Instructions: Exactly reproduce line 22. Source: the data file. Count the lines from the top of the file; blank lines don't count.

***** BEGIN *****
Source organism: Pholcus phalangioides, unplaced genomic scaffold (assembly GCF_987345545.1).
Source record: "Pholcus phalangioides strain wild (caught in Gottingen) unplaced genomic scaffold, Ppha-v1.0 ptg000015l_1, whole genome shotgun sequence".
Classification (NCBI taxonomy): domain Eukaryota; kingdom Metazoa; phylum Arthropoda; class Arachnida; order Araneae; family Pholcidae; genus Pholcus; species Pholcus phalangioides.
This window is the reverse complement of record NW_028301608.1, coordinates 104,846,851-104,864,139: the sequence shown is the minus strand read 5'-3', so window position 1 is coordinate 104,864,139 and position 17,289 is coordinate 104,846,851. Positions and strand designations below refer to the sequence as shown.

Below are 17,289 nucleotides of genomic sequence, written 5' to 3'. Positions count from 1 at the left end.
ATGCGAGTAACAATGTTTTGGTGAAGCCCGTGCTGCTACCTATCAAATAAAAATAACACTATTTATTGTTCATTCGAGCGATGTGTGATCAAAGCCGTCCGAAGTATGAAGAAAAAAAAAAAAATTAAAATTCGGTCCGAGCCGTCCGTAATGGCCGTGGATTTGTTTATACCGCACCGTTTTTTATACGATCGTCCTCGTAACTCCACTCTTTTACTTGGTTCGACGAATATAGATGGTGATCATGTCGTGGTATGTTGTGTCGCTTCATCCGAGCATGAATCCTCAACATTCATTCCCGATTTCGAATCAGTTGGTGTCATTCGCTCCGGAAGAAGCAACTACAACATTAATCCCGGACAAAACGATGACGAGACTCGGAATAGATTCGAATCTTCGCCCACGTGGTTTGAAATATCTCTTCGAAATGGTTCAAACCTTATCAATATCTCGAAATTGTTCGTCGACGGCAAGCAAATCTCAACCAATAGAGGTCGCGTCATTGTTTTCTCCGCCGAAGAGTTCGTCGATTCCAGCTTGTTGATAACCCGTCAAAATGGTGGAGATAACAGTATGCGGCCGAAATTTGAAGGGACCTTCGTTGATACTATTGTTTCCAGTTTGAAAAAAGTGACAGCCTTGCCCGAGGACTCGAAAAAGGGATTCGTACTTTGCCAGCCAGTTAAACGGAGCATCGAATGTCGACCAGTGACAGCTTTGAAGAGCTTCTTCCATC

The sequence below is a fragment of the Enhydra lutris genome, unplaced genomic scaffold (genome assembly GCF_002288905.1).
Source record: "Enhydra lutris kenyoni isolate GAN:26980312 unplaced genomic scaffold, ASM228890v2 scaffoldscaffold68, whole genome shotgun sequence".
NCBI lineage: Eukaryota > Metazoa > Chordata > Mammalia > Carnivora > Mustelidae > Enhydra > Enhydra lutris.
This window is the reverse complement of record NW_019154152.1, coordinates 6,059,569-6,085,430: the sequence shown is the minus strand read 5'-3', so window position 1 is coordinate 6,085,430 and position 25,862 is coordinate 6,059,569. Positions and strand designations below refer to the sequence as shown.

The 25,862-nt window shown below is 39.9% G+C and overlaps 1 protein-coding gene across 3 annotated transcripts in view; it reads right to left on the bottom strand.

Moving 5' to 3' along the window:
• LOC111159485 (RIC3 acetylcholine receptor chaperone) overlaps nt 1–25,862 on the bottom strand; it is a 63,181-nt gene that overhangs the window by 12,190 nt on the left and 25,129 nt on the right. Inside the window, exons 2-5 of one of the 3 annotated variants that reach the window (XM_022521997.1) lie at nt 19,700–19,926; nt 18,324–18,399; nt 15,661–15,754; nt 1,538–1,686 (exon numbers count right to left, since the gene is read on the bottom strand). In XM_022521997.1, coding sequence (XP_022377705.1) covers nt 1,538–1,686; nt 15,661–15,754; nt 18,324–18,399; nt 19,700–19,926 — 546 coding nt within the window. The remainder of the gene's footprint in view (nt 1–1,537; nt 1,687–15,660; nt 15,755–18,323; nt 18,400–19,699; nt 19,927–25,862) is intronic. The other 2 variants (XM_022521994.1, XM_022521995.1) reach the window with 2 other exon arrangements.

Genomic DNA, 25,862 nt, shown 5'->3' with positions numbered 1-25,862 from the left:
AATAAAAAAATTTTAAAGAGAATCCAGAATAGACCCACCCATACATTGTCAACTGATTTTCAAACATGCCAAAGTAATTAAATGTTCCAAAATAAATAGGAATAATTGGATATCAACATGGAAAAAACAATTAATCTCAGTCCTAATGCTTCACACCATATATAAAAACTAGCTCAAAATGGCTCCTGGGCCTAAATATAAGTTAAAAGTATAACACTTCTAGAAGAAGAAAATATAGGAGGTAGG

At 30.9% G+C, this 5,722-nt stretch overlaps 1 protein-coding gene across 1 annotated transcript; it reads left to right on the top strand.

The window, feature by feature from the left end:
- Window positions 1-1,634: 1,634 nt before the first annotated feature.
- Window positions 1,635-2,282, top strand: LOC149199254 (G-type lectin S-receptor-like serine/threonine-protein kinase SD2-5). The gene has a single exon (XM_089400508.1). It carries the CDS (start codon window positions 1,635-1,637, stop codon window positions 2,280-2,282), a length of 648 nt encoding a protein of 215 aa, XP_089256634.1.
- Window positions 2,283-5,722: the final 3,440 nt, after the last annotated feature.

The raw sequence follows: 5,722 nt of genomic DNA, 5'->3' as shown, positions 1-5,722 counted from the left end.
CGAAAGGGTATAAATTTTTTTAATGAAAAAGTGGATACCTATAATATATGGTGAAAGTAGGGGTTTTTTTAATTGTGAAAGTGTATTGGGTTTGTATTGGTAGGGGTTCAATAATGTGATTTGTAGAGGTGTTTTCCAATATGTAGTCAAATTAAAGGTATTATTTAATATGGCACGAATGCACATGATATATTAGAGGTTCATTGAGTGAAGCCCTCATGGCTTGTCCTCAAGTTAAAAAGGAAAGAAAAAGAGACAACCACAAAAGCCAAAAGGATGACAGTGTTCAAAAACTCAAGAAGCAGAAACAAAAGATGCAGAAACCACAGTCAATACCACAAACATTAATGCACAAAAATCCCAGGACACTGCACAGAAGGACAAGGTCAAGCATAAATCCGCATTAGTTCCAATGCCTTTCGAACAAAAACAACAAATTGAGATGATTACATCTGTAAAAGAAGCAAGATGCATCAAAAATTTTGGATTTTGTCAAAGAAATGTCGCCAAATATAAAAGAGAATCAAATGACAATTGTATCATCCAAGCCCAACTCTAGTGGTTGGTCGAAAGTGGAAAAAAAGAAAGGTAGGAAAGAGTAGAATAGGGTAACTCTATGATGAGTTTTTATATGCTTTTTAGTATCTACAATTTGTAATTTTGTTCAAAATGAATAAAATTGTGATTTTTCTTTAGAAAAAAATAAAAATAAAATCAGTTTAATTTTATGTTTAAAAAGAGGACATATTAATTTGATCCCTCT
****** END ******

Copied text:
CGAAAGGGTATAAATTTTTTTAATGAAAAAGTGGATACCTATAATATATGGTGAAAGTAGGGGTTTTTTTAATTGTGAAAGTGTATTGGGTTTGTATTGGTAGGGGTTCAATAATGTGATTTGTAGAGGTGTTTTCCAATATGTAGTCAAATTAAAGGTATTATTTAATATGGCACGAATGCACATGATATATTAGAGGTTCATTGAGTGAAGCCCTCATGGCTTGTCCTCAAGTTAAAAAGGAAAGAAAAAGAGACAACCACAAAAGCCAAAAGGATGACAGTGTTCAAAAACTCAAGAAGCAGAAACAAAAGATGCAGAAACCACAGTCAATACCACAAACATTAATGCACAAAAATCCCAGGACACTGCACAGAAGGACAAGGTCAAGCATAAATCCGCATTAGTTCCAATGCCTTTCGAACAAAAACAACAAATTGAGATGATTACATCTGTAAAAGAAGCAAGATGCATCAAAAATTTTGGATTTTGTCAAAGAAATGTCGCCAAATATAAAAGAGAATCAAATGACAATTGTATCATCCAAGCCCAACTCTAGTGGTTGGTCGAAAGTGGAAAAAAAGAAAGGTAGGAAAGAGTAGAATAGGGTAACTCTATGATGAGTTTTTATATGCTTTTTAGTATCTACAATTTGTAATTTTGTTCAAAATGAATAAAATTGTGATTTTTCTTTAGAAAAAAATAAAAATAAAATCAGTTTAATTTTATGTTTAAAAAGAGGACATATTAATTTGATCCCTCT